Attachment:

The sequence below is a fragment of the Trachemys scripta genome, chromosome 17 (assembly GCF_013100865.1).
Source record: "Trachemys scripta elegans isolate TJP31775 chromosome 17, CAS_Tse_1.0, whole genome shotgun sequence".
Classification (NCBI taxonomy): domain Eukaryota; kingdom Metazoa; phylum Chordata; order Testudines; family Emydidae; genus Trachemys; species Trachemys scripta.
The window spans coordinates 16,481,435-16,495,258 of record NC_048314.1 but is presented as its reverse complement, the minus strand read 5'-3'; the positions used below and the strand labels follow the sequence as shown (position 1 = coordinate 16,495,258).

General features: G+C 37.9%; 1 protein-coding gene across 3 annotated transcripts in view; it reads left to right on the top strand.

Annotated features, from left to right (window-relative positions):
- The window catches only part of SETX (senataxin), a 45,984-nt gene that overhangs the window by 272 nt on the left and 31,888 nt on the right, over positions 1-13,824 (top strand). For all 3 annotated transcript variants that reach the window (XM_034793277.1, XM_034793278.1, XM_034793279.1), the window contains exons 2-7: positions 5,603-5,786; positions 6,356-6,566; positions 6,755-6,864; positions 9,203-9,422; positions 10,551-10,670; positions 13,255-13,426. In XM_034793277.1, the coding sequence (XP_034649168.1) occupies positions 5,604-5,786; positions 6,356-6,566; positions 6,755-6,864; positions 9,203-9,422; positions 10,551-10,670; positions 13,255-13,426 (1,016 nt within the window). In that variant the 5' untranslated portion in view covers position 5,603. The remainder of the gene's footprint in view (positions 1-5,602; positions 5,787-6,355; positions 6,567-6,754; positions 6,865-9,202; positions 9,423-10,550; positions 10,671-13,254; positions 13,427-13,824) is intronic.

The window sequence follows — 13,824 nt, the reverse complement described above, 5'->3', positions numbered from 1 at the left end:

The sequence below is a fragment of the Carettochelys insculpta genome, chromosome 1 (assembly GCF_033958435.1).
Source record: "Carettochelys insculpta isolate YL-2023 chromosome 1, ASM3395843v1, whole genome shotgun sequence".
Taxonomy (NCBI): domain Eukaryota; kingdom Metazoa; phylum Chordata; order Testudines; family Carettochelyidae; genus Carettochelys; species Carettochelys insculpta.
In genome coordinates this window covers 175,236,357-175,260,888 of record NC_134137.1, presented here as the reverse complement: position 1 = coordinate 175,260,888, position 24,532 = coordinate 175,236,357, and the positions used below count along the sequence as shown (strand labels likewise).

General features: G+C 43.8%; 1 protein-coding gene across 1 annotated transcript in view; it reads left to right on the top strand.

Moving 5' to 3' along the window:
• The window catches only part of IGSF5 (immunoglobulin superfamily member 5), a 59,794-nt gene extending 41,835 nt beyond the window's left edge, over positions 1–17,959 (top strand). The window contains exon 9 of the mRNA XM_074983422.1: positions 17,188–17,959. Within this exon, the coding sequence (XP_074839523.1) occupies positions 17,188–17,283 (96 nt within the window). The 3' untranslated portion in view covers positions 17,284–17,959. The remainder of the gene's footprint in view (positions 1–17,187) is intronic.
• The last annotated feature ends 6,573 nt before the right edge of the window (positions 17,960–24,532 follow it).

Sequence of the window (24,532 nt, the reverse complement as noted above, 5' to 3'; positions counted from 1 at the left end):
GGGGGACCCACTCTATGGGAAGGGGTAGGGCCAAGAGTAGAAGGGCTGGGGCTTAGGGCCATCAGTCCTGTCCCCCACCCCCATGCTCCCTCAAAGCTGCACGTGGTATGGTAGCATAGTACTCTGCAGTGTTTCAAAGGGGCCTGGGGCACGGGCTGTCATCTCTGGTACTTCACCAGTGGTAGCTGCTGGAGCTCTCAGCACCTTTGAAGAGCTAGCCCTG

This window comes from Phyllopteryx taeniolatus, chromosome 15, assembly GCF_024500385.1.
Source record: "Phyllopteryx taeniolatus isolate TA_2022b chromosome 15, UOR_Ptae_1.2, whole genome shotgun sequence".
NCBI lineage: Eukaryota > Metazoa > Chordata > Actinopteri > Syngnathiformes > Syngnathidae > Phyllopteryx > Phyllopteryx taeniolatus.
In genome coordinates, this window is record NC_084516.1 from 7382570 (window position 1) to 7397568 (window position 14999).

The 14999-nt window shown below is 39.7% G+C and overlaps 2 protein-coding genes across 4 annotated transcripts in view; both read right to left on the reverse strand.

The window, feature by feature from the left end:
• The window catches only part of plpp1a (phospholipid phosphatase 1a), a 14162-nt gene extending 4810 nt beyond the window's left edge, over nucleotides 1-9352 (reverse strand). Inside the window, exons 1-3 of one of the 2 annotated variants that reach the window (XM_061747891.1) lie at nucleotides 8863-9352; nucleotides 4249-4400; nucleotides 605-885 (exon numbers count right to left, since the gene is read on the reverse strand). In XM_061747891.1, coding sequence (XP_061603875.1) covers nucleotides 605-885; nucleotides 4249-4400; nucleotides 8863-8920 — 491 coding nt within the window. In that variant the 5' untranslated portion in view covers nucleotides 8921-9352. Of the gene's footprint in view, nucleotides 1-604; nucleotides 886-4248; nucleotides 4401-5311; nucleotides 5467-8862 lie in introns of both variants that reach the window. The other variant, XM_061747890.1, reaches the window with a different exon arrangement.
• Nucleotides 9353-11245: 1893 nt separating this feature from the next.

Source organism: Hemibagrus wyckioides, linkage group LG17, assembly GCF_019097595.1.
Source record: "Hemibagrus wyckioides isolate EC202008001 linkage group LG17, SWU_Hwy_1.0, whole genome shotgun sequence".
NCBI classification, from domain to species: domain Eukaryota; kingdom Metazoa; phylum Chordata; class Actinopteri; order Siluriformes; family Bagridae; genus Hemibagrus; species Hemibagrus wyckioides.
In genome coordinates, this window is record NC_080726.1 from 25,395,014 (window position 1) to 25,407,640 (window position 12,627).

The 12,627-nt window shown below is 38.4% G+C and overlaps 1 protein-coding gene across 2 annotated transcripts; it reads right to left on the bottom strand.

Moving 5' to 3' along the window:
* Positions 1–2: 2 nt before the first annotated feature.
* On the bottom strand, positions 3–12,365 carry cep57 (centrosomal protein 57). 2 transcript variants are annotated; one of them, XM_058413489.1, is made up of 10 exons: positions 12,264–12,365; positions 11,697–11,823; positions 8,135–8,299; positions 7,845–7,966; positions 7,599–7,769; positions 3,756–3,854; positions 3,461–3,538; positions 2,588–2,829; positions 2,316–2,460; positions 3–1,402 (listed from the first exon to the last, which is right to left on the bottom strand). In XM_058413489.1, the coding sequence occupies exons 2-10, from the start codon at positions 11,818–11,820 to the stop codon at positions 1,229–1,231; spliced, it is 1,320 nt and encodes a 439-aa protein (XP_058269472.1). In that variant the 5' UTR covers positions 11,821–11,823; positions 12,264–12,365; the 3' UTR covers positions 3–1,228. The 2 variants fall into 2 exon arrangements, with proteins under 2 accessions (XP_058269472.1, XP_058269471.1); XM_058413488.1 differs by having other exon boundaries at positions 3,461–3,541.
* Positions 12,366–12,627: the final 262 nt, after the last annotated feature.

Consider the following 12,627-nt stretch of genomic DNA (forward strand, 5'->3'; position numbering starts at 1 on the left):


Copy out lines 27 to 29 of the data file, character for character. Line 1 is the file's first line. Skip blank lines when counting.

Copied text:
Source organism: Hemibagrus wyckioides, linkage group LG17, assembly GCF_019097595.1.
Source record: "Hemibagrus wyckioides isolate EC202008001 linkage group LG17, SWU_Hwy_1.0, whole genome shotgun sequence".
NCBI classification, from domain to species: domain Eukaryota; kingdom Metazoa; phylum Chordata; class Actinopteri; order Siluriformes; family Bagridae; genus Hemibagrus; species Hemibagrus wyckioides.